The convenors need to be informed without delay of any classes missed for a good reason (i.e. due to unforeseen circumstances such as illness, family issues, problems with residence permits, the Dutch railways in winter, etc.). In these cases it is up to the discretion of the convener(s) of the course whether or not the missed class will have to be made up with an extra assignment. The maximum of such absences during a semester is two. Being absent without notification and/or more than two times can result in exclusion from the term end exams and a failing grade for the course.
Total course load for the course for 10 EC, 280 hours:
Hours spent on attending lectures and seminars: 3 hours per week x 12 weeks = 36 hours
Time for studying the compulsory literature: 100 hours
Time for assignments (presentation and participation): 44 hours
Time to write a paper (including reading / research): 100 hours
Participation, presentation, final paper.
The final mark is composed of
25% for participation
25% for presentation
50% final paper.
The final paper is written in two stages: a first version which will be commented on and a final version. Students who do not meet the deadline for the first version will lose the right to get comments and will only be graded based on their final version.
(The paper deadline mentioned in uSis is a fictional date for administration purposes only. The actual date will be communicated by the convenor of the course.)
In order to pass the course, students must obtain an overall mark of 5.50 (=6) or higher.
The course is an integrated whole. All assessment parts must be completed in the same academic year. No partial marks can be carried over into following years.
If a student requests a review within 30 days after publication of the exam/paper results, an exam/paper review will be organized.
Deeb, Lara and Harb, Mona. 2013. Leisurely Islam: Negotiating Geography and Morality in Shi‘ite South Beirut. Princeton: Princeton University Press.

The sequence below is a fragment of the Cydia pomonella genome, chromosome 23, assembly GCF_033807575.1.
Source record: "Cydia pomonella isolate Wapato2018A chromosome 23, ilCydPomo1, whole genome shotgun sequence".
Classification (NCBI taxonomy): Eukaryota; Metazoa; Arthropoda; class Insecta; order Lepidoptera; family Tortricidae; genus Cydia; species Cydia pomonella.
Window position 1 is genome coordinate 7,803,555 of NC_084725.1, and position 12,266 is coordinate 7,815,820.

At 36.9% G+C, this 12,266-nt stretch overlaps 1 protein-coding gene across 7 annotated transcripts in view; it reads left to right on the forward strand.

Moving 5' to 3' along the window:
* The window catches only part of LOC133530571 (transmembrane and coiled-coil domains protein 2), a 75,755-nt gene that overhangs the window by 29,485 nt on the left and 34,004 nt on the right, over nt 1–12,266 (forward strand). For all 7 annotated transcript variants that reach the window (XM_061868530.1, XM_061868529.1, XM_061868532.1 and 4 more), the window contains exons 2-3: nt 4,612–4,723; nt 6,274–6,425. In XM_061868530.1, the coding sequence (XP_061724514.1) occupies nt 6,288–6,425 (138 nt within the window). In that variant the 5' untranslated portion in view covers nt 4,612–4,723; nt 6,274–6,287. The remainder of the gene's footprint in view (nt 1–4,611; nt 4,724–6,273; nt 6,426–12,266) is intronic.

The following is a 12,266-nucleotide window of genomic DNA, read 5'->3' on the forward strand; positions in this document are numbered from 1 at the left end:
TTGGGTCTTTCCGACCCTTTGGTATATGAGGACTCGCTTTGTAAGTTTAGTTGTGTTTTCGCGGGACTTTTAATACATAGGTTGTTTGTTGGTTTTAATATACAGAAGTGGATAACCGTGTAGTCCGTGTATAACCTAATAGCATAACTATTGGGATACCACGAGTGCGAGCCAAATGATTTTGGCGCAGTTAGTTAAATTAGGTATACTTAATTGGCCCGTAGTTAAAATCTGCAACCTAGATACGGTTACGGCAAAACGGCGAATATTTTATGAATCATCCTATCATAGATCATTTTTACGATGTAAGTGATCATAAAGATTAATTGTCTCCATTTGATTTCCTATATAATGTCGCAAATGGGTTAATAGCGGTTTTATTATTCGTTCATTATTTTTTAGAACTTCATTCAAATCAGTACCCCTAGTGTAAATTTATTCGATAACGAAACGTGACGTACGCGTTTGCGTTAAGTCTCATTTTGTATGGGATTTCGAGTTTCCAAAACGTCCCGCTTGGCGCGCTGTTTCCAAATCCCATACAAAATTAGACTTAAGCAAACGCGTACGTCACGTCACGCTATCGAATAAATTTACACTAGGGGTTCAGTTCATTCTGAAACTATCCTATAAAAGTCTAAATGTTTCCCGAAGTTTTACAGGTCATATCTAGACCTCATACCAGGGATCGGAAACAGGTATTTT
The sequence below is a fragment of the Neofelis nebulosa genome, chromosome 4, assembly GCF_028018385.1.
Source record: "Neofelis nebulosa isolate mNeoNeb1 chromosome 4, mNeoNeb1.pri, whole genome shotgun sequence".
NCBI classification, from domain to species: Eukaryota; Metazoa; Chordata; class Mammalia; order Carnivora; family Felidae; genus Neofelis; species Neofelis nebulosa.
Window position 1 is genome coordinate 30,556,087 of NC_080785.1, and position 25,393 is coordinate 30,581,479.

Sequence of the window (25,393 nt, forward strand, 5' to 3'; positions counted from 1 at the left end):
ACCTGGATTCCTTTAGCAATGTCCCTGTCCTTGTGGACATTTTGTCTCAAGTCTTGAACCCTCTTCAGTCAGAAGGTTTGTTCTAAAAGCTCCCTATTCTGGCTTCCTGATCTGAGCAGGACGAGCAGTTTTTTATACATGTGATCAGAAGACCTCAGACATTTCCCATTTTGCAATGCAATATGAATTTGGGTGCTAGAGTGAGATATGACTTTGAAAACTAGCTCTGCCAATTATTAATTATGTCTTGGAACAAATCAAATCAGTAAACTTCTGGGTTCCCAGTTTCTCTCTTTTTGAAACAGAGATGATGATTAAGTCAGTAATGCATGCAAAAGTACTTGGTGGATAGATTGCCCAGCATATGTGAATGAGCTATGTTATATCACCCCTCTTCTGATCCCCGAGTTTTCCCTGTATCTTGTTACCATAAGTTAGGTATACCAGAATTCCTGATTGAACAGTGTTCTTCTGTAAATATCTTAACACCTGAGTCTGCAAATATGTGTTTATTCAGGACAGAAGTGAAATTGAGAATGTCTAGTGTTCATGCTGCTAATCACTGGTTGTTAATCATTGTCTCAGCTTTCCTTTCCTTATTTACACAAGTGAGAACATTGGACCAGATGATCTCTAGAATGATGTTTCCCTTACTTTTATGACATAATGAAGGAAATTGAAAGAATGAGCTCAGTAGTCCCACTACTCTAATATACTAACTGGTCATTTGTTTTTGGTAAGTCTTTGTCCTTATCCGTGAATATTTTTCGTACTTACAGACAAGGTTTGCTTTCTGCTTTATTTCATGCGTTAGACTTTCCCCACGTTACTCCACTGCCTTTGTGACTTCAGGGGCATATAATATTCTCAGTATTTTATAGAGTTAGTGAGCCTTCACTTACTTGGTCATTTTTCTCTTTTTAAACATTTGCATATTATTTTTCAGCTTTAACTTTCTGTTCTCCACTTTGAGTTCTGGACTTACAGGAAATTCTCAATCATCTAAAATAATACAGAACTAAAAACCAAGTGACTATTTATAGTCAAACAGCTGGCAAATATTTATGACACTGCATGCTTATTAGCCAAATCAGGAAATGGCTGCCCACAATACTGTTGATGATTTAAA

Fishcher, Johan. 2011. The Halal Frontier: Muslim Consumers in a Globalized Market. London: Palgrave.
Geertz, Clifford. 1968. Islam Observed. Religious Development in Morocco and Indonesia. New Haven & London: Yale University Press
Ghodsee, Kristen. 2010. Muslim Lives in Eastern Europe: Gender, Ethnicity, and the Transformation of Islam in Postsocialist Bulgaria. Princeton: Princeton University Press.
Kreinath, Jens. ed., 2012. The anthropology of Islam reader. Routledge.
Tarlo, Emma. 2010. Visibly Muslim: fashion, politics, faith. London: Bloomsbury.
- Varisco, Daniel. 2005. Islam Obscured. The Rhetoric of Anthropological Representation. New York: Palgrave Macmillan.
Some additional readings. A definitive reading list will be made available at the beginning of the course
Students are required to register through uSis. To avoid mistakes and problems, students are strongly advised to register in uSis through the activity number which can be found in the timetable in the column under the heading “Act.nbr.”. General information about uSis is available in English and Dutch
Registration Studeren à la carte and Contractonderwijs
Studeren à la carte is not possible for this course.
Students with disabilities
The university is committed to supporting and accommodating students with disabilities as stated in the university protocol (especially pages 3-5). Students should contact Fenestra Disability Centre at least four weeks before the start of their courses to ensure that all necessary academic accommodations can be made in time conform the abovementioned protocol.
Students are expected to be familiar with Leiden University policies on plagiarism and academic integrity. Plagiarism will not be tolerated. If you submit any work with your name affixed to it, it is assumed to be your own work with all sources used properly indicated and documented in the text (with quotations and/or citations).